|Title||Fine mapping--19th century style.|
|Publication Type||Journal Article|
|Year of Publication||2005|
|Authors||Molitor, J, Zhao, K, Marjoram, P|
|Volume||6 Suppl 1|
|Keywords||Reproducibility of Results|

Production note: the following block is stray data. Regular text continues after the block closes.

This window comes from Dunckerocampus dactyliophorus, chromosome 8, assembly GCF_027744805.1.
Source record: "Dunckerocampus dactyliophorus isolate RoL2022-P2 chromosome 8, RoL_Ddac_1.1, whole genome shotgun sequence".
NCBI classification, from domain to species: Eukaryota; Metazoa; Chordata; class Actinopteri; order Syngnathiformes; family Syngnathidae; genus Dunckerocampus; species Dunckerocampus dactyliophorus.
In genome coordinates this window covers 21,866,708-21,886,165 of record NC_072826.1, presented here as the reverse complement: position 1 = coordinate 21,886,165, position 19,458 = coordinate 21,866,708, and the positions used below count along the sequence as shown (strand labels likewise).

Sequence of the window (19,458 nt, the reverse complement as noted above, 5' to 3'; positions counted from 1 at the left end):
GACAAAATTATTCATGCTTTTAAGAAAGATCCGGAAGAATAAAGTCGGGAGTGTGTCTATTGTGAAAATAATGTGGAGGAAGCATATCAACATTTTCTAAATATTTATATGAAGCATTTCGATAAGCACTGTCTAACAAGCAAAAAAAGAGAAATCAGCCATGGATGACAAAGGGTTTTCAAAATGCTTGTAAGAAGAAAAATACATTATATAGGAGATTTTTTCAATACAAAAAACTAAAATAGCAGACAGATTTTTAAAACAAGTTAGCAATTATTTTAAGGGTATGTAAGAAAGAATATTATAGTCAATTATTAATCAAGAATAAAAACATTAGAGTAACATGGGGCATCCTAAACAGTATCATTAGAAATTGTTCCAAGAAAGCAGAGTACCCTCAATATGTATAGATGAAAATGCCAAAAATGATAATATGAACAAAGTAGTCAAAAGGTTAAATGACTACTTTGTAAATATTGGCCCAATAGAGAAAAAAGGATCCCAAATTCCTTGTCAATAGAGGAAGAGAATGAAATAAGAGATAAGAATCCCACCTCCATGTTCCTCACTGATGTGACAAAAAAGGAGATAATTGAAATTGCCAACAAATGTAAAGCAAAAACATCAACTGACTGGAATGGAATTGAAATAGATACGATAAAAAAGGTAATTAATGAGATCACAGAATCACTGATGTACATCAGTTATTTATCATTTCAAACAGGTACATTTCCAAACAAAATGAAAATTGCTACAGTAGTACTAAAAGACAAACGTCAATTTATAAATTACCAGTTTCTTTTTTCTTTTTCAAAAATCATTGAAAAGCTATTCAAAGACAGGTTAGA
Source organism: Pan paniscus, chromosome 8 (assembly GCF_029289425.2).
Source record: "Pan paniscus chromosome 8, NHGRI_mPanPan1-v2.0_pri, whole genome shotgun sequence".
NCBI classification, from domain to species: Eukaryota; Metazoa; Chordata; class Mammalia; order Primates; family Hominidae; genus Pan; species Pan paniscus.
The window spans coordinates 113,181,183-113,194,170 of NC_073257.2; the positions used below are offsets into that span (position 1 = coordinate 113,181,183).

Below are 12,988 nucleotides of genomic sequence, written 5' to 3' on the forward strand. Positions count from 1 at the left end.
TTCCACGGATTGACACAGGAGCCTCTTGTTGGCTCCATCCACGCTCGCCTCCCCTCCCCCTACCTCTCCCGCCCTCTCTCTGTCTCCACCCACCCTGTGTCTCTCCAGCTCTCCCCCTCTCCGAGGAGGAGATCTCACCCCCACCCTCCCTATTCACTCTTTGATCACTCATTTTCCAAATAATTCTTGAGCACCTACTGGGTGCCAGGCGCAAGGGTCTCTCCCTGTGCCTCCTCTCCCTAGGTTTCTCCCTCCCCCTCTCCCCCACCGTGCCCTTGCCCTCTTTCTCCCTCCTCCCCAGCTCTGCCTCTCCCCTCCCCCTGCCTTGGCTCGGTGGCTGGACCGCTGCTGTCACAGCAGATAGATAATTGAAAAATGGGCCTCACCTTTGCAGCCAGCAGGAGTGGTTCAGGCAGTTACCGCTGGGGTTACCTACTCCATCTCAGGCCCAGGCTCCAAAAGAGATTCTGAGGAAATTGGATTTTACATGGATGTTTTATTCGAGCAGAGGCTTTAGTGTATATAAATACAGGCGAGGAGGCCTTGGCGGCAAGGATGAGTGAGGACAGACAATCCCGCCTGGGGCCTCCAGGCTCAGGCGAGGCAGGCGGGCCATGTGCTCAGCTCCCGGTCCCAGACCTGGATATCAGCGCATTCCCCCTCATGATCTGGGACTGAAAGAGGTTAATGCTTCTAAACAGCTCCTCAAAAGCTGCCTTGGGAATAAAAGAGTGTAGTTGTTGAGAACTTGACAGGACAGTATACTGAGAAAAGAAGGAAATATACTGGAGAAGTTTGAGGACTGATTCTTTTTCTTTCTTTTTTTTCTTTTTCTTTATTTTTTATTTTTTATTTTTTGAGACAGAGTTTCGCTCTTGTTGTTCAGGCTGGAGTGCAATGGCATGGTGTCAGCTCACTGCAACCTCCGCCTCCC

BACKGROUND: There is great interest in the use of computationally intensive methods for fine mapping of marker data. In this paper we develop methods based upon ideas originally proposed 100 years ago in the context of spatial clustering. METHODS: We use spatial clustering of haplotypes as a low-dimensional surrogate for the unobserved genealogy underlying a set of genotype data. In doing so we hope to avoid the computational complexity inherent in explicitly modelling details of the ancestry of the sample, while at the same time capturing the key correlations induced by that ancestry at a much lower computational cost. RESULTS: We benchmark our methods using the simulated Genetic Analysis Workshop 14 data, using 100 replicates of 4 phenotypes to indicate the power of our method. When a functional mutation relating to a trait is actually present, we find evidence for that mutation in 97 out of 100 replicates, on average. CONCLUSION: Our results show that our method has the ability to accurately infer the location of functional mutations from unphased genotype data.